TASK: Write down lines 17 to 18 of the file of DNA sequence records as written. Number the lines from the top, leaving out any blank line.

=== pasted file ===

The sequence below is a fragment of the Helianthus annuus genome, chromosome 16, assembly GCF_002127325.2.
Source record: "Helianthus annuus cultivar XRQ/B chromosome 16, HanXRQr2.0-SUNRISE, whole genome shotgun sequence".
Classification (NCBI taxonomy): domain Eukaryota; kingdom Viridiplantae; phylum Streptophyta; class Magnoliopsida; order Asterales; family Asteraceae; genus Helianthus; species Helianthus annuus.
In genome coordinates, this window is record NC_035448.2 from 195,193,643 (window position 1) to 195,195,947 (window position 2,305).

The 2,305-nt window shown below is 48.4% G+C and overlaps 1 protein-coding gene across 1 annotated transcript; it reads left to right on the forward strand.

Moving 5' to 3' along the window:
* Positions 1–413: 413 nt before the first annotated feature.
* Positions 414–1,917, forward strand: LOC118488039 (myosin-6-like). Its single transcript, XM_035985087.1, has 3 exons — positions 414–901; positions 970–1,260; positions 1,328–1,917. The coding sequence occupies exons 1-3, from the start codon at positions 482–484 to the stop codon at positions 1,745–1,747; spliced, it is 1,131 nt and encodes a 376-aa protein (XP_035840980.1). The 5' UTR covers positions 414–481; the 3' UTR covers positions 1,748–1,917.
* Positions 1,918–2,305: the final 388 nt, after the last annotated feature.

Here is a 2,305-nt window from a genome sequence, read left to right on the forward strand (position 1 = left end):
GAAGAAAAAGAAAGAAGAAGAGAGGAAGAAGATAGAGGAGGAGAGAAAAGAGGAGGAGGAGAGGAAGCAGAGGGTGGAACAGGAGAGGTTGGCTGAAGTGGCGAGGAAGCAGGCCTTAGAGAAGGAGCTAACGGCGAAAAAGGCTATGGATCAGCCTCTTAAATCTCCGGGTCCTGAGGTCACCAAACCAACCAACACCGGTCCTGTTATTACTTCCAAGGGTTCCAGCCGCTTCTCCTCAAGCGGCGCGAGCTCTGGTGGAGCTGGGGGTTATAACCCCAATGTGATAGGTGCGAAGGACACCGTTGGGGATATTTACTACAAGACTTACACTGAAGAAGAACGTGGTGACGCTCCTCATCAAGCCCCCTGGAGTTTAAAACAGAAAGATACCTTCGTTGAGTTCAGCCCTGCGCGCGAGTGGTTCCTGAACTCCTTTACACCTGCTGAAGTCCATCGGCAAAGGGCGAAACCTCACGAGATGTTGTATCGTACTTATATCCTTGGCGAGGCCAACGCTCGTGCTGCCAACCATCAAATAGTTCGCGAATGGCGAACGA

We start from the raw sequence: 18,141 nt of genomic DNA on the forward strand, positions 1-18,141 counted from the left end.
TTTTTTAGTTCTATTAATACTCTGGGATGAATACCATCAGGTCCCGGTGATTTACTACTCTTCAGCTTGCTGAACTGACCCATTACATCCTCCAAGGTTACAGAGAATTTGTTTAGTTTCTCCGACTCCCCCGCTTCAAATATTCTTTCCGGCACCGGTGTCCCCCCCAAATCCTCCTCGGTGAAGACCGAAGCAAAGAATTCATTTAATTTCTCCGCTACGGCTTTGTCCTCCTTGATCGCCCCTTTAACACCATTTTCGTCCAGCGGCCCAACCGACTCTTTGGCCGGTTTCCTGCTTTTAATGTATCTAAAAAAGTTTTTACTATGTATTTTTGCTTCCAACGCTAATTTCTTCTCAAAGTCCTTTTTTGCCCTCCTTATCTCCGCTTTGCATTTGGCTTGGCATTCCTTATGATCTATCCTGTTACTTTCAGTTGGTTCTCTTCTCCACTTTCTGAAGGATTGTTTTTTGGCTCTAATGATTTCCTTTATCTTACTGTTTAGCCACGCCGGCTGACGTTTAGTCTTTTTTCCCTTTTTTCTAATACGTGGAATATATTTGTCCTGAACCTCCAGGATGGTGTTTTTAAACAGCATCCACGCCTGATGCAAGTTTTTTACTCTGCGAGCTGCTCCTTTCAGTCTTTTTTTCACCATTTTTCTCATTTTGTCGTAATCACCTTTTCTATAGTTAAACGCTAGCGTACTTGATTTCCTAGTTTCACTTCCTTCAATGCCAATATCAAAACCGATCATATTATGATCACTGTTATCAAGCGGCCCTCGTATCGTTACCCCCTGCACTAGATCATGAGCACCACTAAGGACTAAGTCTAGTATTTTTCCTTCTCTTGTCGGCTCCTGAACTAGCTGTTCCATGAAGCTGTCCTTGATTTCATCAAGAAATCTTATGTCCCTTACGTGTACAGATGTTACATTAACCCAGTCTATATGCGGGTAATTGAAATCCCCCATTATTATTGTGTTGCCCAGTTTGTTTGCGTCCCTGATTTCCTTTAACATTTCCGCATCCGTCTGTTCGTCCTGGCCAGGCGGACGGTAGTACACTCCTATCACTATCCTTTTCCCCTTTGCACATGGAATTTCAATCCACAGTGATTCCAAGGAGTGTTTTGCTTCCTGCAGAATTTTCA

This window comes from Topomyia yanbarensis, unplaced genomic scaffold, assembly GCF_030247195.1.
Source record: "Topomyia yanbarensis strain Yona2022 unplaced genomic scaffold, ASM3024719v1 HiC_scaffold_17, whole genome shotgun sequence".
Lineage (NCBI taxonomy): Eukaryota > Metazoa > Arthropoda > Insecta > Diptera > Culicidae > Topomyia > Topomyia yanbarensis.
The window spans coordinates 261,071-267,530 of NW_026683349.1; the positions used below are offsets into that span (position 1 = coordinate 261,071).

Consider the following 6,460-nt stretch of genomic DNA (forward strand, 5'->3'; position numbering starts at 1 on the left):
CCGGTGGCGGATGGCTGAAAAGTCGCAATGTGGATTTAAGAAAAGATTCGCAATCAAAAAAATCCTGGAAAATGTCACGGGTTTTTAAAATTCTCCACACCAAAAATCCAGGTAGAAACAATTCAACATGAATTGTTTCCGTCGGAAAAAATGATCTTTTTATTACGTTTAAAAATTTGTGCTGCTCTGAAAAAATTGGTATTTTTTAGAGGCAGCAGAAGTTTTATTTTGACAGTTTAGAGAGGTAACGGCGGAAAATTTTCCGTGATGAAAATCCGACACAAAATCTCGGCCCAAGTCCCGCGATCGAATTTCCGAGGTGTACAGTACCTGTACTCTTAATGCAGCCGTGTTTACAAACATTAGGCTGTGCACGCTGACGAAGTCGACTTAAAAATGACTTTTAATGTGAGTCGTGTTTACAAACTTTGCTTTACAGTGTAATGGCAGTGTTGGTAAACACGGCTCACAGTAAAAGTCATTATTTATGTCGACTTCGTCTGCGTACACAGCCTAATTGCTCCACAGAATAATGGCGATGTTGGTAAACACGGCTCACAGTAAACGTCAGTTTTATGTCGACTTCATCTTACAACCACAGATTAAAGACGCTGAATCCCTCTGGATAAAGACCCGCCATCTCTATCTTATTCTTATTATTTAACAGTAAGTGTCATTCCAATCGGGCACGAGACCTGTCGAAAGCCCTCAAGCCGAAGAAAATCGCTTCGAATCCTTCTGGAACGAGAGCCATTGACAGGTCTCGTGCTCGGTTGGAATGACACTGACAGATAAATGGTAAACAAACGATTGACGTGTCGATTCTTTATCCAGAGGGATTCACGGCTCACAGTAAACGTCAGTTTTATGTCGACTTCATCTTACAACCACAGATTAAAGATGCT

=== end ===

The window spans coordinates 261,071-267,530 of NW_026683349.1; the positions used below are offsets into that span (position 1 = coordinate 261,071).

Consider the following 6,460-nt stretch of genomic DNA (forward strand, 5'->3'; position numbering starts at 1 on the left):